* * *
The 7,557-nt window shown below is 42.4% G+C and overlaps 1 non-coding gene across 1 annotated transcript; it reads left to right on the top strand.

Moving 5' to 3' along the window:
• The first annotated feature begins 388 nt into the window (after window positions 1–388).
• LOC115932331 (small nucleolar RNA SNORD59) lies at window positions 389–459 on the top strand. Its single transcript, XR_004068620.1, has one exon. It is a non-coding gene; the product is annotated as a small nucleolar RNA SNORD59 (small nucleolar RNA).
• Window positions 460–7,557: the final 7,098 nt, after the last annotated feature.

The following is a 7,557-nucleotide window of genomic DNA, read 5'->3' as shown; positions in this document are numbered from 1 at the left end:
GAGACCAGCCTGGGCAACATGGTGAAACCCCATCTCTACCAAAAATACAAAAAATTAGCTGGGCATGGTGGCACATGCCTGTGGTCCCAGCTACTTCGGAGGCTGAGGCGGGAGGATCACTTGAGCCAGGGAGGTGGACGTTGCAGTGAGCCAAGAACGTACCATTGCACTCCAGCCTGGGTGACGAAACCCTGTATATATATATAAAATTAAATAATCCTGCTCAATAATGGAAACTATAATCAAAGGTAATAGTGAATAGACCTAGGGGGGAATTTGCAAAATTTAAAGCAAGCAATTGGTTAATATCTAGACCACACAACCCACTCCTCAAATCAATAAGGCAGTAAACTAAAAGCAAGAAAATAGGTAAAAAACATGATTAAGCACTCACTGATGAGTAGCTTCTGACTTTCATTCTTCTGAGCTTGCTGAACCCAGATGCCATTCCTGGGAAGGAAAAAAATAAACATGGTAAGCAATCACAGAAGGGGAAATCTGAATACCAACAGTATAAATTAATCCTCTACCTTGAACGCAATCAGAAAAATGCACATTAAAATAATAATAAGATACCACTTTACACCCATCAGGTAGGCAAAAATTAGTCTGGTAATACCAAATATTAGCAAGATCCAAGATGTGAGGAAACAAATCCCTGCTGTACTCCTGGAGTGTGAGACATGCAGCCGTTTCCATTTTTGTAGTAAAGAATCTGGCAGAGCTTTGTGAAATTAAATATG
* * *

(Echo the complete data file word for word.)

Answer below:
The 7,557-nt window shown below is 42.4% G+C and overlaps 1 non-coding gene across 1 annotated transcript; it reads left to right on the top strand.

Moving 5' to 3' along the window:
• The first annotated feature begins 388 nt into the window (after window positions 1–388).
• LOC115932331 (small nucleolar RNA SNORD59) lies at window positions 389–459 on the top strand. Its single transcript, XR_004068620.1, has one exon. It is a non-coding gene; the product is annotated as a small nucleolar RNA SNORD59 (small nucleolar RNA).
• Window positions 460–7,557: the final 7,098 nt, after the last annotated feature.

The following is a 7,557-nucleotide window of genomic DNA, read 5'->3' as shown; positions in this document are numbered from 1 at the left end:
GAGACCAGCCTGGGCAACATGGTGAAACCCCATCTCTACCAAAAATACAAAAAATTAGCTGGGCATGGTGGCACATGCCTGTGGTCCCAGCTACTTCGGAGGCTGAGGCGGGAGGATCACTTGAGCCAGGGAGGTGGACGTTGCAGTGAGCCAAGAACGTACCATTGCACTCCAGCCTGGGTGACGAAACCCTGTATATATATATAAAATTAAATAATCCTGCTCAATAATGGAAACTATAATCAAAGGTAATAGTGAATAGACCTAGGGGGGAATTTGCAAAATTTAAAGCAAGCAATTGGTTAATATCTAGACCACACAACCCACTCCTCAAATCAATAAGGCAGTAAACTAAAAGCAAGAAAATAGGTAAAAAACATGATTAAGCACTCACTGATGAGTAGCTTCTGACTTTCATTCTTCTGAGCTTGCTGAACCCAGATGCCATTCCTGGGAAGGAAAAAAATAAACATGGTAAGCAATCACAGAAGGGGAAATCTGAATACCAACAGTATAAATTAATCCTCTACCTTGAACGCAATCAGAAAAATGCACATTAAAATAATAATAAGATACCACTTTACACCCATCAGGTAGGCAAAAATTAGTCTGGTAATACCAAATATTAGCAAGATCCAAGATGTGAGGAAACAAATCCCTGCTGTACTCCTGGAGTGTGAGACATGCAGCCGTTTCCATTTTTGTAGTAAAGAATCTGGCAGAGCTTTGTGAAATTAAATATG